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The unfolding energy crisis has coincided with the Grid’s annual assessment of Great Britain’s resilience to disruption to electricity supplies, with the key ‘margin’ figure falling to its lowest in five years in 2021. Sure enough the predictions came true, with power cuts in 2022 and floods, all adding up to misery for consumers, who had to suffer without energy for sometimes days.



The frequency of floods seems set to increase relentlessly, where world leaders have left it a little late to begin planet cooling action and hope to see some instant reversal. You can blame climate deniers and the denial lobbyists for that. COP26 is an example of what you might expect from COP35 in 2030 - sadly, more blah, blah, blah. Unless Greta Thunberg makes more of an impact, with our full support.


You cannot expect to raise ocean levels with melted ice, and not put more water into the cycle of life. The same as you cannot keep pumping carbon dioxide and other greenhouse gases into the atmosphere, and expect the planet not to warm up.



About 5 million properties are at risk of flooding in England alone. The impacts can be huge: storms Ciara and Dennis in 2020 cost £360 million in insurance payouts, while the recent Storm Franklin has flooded hundreds of homes across England and Wales. Floods are, by some margin, the most serious natural hazard faced by the UK.






All three forms of flooding could happen in different locations across the UK at the same time. Some flood risks are tied to specific geographic features such as coastline or flood plains, but surface water flooding can occur in a wide variety of locations including towns or cities far from the sea or rivers. Surface water flooding is particularly difficult to forecast and can happen at very short notice.


Intense bouts of flooding are set to become more frequent, the Environment Agency has warned today (Friday 16 February).

The warning follows a pattern of severe flooding over the past 10 years linked to an increase in extreme weather events as the country’s climate changes. Met Office records show that since 1910 there have been 17 record breaking rainfall months or seasons – with 9 of them since 2000. As intense storms are becoming more frequent, sea levels are also rising because of climate change.


Research shows that 18 to 34 year olds are least likely to perceive flood risk to their area, know how to protect their homes or where to go for information. They are also at highest risk of fatality as they are less likely to perceive their personal risk.

In summer 2012, the lengthy period of drought the country had experienced came to an abrupt end when prolonged and intense rainfall increased the risk of flooding from rivers and surface water for long periods. Almost 8,000 homes and businesses were flooded across the country, particularly in the south west.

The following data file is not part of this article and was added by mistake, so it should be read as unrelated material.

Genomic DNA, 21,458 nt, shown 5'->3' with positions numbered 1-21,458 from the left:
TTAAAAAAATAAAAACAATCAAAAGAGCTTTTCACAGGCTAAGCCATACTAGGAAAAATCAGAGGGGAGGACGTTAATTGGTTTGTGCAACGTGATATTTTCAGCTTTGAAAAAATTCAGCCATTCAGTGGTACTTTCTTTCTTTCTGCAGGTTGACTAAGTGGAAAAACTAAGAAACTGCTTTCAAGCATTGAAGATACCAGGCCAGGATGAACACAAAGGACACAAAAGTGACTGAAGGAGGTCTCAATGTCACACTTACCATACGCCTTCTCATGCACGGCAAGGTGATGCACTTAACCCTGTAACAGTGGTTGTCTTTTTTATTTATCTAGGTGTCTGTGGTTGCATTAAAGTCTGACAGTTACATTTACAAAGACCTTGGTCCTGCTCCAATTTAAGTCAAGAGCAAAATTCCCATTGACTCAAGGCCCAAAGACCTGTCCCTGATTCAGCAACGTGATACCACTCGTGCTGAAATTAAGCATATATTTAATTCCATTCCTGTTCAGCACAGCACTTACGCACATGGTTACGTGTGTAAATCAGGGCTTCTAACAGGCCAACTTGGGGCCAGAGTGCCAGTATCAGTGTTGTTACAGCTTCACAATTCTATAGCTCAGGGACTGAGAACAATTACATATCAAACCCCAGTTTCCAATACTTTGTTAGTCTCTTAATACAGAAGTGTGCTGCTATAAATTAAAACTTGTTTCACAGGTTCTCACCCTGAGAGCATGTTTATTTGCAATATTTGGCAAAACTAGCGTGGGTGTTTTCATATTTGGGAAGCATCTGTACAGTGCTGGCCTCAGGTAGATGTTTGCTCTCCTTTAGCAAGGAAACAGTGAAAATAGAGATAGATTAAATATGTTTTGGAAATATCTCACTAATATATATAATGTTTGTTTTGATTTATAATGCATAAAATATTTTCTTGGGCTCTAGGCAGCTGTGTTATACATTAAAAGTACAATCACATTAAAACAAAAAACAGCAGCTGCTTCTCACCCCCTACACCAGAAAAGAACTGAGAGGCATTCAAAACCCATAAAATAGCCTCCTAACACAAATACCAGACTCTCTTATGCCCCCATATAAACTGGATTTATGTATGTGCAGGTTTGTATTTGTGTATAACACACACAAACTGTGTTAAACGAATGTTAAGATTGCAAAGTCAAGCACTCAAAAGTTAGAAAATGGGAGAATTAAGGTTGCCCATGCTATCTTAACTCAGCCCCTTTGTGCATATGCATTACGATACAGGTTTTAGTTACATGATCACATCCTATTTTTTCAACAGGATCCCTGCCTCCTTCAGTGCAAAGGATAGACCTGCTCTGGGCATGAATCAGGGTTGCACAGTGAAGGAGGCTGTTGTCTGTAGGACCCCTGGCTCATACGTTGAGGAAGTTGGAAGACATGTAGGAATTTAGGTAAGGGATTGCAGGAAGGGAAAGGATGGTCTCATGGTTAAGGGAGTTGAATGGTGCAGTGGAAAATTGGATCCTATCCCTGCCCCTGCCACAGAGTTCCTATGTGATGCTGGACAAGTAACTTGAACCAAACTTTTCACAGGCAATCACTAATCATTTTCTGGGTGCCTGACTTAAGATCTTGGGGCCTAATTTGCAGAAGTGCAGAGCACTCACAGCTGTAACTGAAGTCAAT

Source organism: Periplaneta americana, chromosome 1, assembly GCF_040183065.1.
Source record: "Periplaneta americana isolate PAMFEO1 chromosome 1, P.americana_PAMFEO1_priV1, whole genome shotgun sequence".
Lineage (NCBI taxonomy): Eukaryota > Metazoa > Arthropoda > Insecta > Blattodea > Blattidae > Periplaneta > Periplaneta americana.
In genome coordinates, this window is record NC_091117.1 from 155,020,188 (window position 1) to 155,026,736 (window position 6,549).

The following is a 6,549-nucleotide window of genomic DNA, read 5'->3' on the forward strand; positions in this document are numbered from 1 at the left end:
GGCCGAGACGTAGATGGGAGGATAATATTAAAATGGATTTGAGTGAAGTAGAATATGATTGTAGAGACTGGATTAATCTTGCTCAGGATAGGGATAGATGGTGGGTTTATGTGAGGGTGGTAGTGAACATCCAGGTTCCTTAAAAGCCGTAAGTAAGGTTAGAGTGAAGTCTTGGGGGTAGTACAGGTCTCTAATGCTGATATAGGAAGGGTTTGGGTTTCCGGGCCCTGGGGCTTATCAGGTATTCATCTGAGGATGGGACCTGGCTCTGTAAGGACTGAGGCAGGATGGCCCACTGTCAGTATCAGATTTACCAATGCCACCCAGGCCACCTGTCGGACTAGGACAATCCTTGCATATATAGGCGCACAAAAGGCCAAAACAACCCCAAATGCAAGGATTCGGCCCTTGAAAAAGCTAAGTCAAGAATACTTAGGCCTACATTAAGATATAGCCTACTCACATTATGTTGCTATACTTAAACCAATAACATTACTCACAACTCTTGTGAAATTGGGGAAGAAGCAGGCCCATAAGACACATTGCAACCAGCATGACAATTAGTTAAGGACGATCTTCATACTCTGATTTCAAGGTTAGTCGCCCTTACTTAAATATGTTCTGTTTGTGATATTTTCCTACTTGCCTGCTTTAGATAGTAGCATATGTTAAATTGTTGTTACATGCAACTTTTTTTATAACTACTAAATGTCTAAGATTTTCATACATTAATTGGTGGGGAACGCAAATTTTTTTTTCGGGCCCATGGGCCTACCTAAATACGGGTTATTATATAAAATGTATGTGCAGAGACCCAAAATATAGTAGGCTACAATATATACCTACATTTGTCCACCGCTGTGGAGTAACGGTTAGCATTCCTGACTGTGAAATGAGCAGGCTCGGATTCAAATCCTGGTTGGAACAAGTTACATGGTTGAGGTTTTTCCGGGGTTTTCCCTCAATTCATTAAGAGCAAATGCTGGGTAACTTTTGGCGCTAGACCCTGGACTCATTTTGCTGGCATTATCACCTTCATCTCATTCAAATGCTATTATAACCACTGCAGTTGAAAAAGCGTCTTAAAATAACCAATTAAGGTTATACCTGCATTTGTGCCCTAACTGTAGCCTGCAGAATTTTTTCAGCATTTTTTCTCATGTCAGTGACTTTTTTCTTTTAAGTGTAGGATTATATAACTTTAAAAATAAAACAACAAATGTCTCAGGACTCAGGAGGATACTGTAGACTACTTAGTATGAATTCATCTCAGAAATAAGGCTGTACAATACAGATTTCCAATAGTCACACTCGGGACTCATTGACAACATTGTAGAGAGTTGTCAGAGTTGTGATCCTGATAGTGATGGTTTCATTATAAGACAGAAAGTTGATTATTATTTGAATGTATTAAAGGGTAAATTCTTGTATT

The winter of 2013 to 2014 started with a coastal surge and record sea levels on the north and east coasts. This was followed by 12 storms in succession and became the wettest winter for 250 years – 11,000 homes were flooded.


The winter of 2015/2016 was the second wettest winter on record and a series of storms
(including ‘Desmond’ and ‘Eva’) resulted in heavy and sustained rainfall. 17,600 UK properties were flooded and several bridges collapsed, disrupting access to and from local communities. 61,000 people lost power due to flooding in the Lancaster area. Economic damage was estimated to be about £1.6 billion.

The Flood Risk Management Programme aims to reduce the likelihood and effects of
flooding in England. Similar activity is conducted by all devolved administrations.


• Flood Forecasting Centres are partnerships between the Met Office and the Environment
Agency (in England, alongside close collaboration and financial support from Natural
Resources Wales), and the Scottish Environment Protection Agency. These bring together
expertise on flood monitoring, forecasting and warnings. The Department for Infrastructure
in Northern Ireland also works closely with the Met Office in managing flood risks.


• Local Resilience Forums in England and Wales, Regional Resilience Partnerships in Scotland and Emergency Preparedness Groups in Northern Ireland assess risks, develop contingency plans and review them.

Floods: 0345 988 1188 (England, Wales, Scotland) 0300 2000 100 (Northern Ireland)

UK Met weather desk: 0370 900 0100





We cannot cease the use of fossil fuels overnight, that would be irresponsible, where civilization needs energy for life. But we can transition with massive investment in green technology in the hope of eventually reversing the trend. 


Or, all those people in flood risk areas might consider upping stakes and relocation to higher ground and hope that they can escape the fate of the islanders, whose homes are sunk.


We must discontinue fossil fuel subsidies, and instead give tax breaks to investors in renewable energy companies.


Or, we can build house on stilts, or floating homes. In which case we won't need service stations for trucks, we'll need moorings to fill up our E-boats, to be able to travel to work. Impossible of course if factories and offices are flooded. Unless, they are on stilts or floating structures.